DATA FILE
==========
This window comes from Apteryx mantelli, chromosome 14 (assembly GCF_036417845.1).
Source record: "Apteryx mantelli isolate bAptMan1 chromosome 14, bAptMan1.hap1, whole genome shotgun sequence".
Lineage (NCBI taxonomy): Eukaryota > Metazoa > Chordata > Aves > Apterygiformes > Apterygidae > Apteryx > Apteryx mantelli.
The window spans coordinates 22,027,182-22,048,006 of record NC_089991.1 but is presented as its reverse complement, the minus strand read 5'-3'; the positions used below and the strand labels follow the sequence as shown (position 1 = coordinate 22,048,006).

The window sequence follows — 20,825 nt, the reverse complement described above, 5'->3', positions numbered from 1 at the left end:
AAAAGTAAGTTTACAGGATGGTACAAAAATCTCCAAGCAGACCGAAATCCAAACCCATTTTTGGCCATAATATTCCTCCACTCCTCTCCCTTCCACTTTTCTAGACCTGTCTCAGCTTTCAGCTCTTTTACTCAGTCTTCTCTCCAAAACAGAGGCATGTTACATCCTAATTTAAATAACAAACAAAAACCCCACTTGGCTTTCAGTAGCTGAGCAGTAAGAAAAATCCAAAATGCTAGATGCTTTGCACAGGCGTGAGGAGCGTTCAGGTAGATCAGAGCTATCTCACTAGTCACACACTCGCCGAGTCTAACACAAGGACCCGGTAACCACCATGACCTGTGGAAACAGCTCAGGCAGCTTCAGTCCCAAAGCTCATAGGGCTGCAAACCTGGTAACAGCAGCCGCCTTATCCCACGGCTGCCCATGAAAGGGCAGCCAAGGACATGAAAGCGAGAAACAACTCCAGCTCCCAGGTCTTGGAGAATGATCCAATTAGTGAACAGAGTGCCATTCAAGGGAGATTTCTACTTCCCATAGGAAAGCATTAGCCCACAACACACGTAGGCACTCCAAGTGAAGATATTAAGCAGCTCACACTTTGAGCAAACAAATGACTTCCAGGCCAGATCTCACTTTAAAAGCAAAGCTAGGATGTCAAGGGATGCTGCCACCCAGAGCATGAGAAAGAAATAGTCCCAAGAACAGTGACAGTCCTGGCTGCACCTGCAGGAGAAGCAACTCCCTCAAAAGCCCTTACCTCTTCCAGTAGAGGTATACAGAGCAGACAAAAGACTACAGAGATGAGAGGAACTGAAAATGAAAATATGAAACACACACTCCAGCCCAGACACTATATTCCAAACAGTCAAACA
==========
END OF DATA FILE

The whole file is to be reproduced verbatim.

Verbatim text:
This window comes from Apteryx mantelli, chromosome 14 (assembly GCF_036417845.1).
Source record: "Apteryx mantelli isolate bAptMan1 chromosome 14, bAptMan1.hap1, whole genome shotgun sequence".
Lineage (NCBI taxonomy): Eukaryota > Metazoa > Chordata > Aves > Apterygiformes > Apterygidae > Apteryx > Apteryx mantelli.
The window spans coordinates 22,027,182-22,048,006 of record NC_089991.1 but is presented as its reverse complement, the minus strand read 5'-3'; the positions used below and the strand labels follow the sequence as shown (position 1 = coordinate 22,048,006).

The window sequence follows — 20,825 nt, the reverse complement described above, 5'->3', positions numbered from 1 at the left end:
AAAAGTAAGTTTACAGGATGGTACAAAAATCTCCAAGCAGACCGAAATCCAAACCCATTTTTGGCCATAATATTCCTCCACTCCTCTCCCTTCCACTTTTCTAGACCTGTCTCAGCTTTCAGCTCTTTTACTCAGTCTTCTCTCCAAAACAGAGGCATGTTACATCCTAATTTAAATAACAAACAAAAACCCCACTTGGCTTTCAGTAGCTGAGCAGTAAGAAAAATCCAAAATGCTAGATGCTTTGCACAGGCGTGAGGAGCGTTCAGGTAGATCAGAGCTATCTCACTAGTCACACACTCGCCGAGTCTAACACAAGGACCCGGTAACCACCATGACCTGTGGAAACAGCTCAGGCAGCTTCAGTCCCAAAGCTCATAGGGCTGCAAACCTGGTAACAGCAGCCGCCTTATCCCACGGCTGCCCATGAAAGGGCAGCCAAGGACATGAAAGCGAGAAACAACTCCAGCTCCCAGGTCTTGGAGAATGATCCAATTAGTGAACAGAGTGCCATTCAAGGGAGATTTCTACTTCCCATAGGAAAGCATTAGCCCACAACACACGTAGGCACTCCAAGTGAAGATATTAAGCAGCTCACACTTTGAGCAAACAAATGACTTCCAGGCCAGATCTCACTTTAAAAGCAAAGCTAGGATGTCAAGGGATGCTGCCACCCAGAGCATGAGAAAGAAATAGTCCCAAGAACAGTGACAGTCCTGGCTGCACCTGCAGGAGAAGCAACTCCCTCAAAAGCCCTTACCTCTTCCAGTAGAGGTATACAGAGCAGACAAAAGACTACAGAGATGAGAGGAACTGAAAATGAAAATATGAAACACACACTCCAGCCCAGACACTATATTCCAAACAGTCAAACA